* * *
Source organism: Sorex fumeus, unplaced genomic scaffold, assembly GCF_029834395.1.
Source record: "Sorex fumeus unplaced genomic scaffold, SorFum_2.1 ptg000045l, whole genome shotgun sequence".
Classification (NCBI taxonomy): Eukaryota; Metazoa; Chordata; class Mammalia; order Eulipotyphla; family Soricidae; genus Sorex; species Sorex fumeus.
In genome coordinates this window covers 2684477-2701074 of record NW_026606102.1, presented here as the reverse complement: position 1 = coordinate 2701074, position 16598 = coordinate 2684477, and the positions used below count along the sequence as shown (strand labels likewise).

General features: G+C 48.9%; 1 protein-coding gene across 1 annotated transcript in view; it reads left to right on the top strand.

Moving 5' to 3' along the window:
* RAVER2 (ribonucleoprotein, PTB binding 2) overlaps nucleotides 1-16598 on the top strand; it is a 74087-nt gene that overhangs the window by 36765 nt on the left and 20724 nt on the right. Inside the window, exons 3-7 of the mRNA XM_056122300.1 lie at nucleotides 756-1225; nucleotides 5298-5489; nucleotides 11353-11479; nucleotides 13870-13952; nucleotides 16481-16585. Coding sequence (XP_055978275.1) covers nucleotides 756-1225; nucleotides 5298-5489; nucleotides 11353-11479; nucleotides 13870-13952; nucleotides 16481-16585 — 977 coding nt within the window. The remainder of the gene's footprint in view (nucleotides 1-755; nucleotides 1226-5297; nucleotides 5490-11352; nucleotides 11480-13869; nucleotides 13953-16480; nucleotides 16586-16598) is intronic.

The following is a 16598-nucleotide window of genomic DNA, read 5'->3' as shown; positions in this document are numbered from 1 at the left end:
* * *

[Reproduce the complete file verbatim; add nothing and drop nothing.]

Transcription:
Source organism: Sorex fumeus, unplaced genomic scaffold, assembly GCF_029834395.1.
Source record: "Sorex fumeus unplaced genomic scaffold, SorFum_2.1 ptg000045l, whole genome shotgun sequence".
Classification (NCBI taxonomy): Eukaryota; Metazoa; Chordata; class Mammalia; order Eulipotyphla; family Soricidae; genus Sorex; species Sorex fumeus.
In genome coordinates this window covers 2684477-2701074 of record NW_026606102.1, presented here as the reverse complement: position 1 = coordinate 2701074, position 16598 = coordinate 2684477, and the positions used below count along the sequence as shown (strand labels likewise).

General features: G+C 48.9%; 1 protein-coding gene across 1 annotated transcript in view; it reads left to right on the top strand.

Moving 5' to 3' along the window:
* RAVER2 (ribonucleoprotein, PTB binding 2) overlaps nucleotides 1-16598 on the top strand; it is a 74087-nt gene that overhangs the window by 36765 nt on the left and 20724 nt on the right. Inside the window, exons 3-7 of the mRNA XM_056122300.1 lie at nucleotides 756-1225; nucleotides 5298-5489; nucleotides 11353-11479; nucleotides 13870-13952; nucleotides 16481-16585. Coding sequence (XP_055978275.1) covers nucleotides 756-1225; nucleotides 5298-5489; nucleotides 11353-11479; nucleotides 13870-13952; nucleotides 16481-16585 — 977 coding nt within the window. The remainder of the gene's footprint in view (nucleotides 1-755; nucleotides 1226-5297; nucleotides 5490-11352; nucleotides 11480-13869; nucleotides 13953-16480; nucleotides 16586-16598) is intronic.

The following is a 16598-nucleotide window of genomic DNA, read 5'->3' as shown; positions in this document are numbered from 1 at the left end: